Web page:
The recipes I will post later in the week are what work for our family. We love them. However, I encourage you to search for your own family. Try some new recipes. Figure out what works for you!

The first six weeks, I tried about 21 recipes and starred them for

  1. how much they were liked
  2. how much time they took to make
  3. how much they cost to make

We now have about 12 recipes we LOVE and about 5 more that we rotate in and out, depending one how adventurous we are feeling.

I categorized these recipes on our menu sheet into cuisine: American, Italian, Asian, Mexican, and Soups.

Each item on the menu is a full meal. Each meal consists of

  • a salad
  • a main item (with most of the protein)
  • a green (kale or broccoli are our favorites)
  • and another vegetable.

It makes it easier when writing out a grocery list to have the whole meal written out , so nothing is missed.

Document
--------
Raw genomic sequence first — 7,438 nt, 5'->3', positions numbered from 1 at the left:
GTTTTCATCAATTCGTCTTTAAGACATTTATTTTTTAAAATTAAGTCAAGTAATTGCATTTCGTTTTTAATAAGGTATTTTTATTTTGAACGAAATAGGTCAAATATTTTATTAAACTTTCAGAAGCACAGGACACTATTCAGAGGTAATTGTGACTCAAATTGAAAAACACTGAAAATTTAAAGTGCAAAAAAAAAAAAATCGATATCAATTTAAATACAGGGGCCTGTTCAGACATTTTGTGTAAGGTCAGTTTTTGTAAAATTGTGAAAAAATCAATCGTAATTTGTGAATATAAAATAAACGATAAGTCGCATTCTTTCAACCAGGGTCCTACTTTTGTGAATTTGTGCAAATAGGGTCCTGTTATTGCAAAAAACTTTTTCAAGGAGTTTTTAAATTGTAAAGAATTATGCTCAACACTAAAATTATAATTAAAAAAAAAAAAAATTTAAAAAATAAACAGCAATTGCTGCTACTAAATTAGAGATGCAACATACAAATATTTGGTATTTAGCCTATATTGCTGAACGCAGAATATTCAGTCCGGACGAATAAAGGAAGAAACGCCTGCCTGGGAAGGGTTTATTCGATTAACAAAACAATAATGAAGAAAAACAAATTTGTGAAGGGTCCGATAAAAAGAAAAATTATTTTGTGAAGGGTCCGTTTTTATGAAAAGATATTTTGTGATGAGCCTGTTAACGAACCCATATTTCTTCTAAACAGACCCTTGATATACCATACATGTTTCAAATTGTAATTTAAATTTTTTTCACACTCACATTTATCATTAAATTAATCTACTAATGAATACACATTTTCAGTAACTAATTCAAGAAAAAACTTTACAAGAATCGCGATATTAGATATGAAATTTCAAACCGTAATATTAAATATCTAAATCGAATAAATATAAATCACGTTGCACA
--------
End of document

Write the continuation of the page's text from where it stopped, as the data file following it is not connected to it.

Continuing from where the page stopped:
I will post tomorrow about how to make and STICK to a grocery list. My goal is to go shopping only once a week so organization is the key!!!

Where do you get your…?

February 25, 2013

We don’t eat meat (98% of the time), have cut way down on dairy (1 grilled cheese sandwich a week and milk in our cereal 2x/week), and try not to eat processed food at all. We try to stick to what grows out of the ground – vegetables, fruit, nuts, beans, seeds, grains…

Go ahead and ask it…you know you want to…
How do you get your protein?” I asked my vegetarian cousin this only four months before we went plant-based.

Do you know what the term is for protein deficiency? Yeah, me either.Β  Yes, you can Google it but the point is, the reason you don’t know off hand is because we’ve never heard anyone with this problem.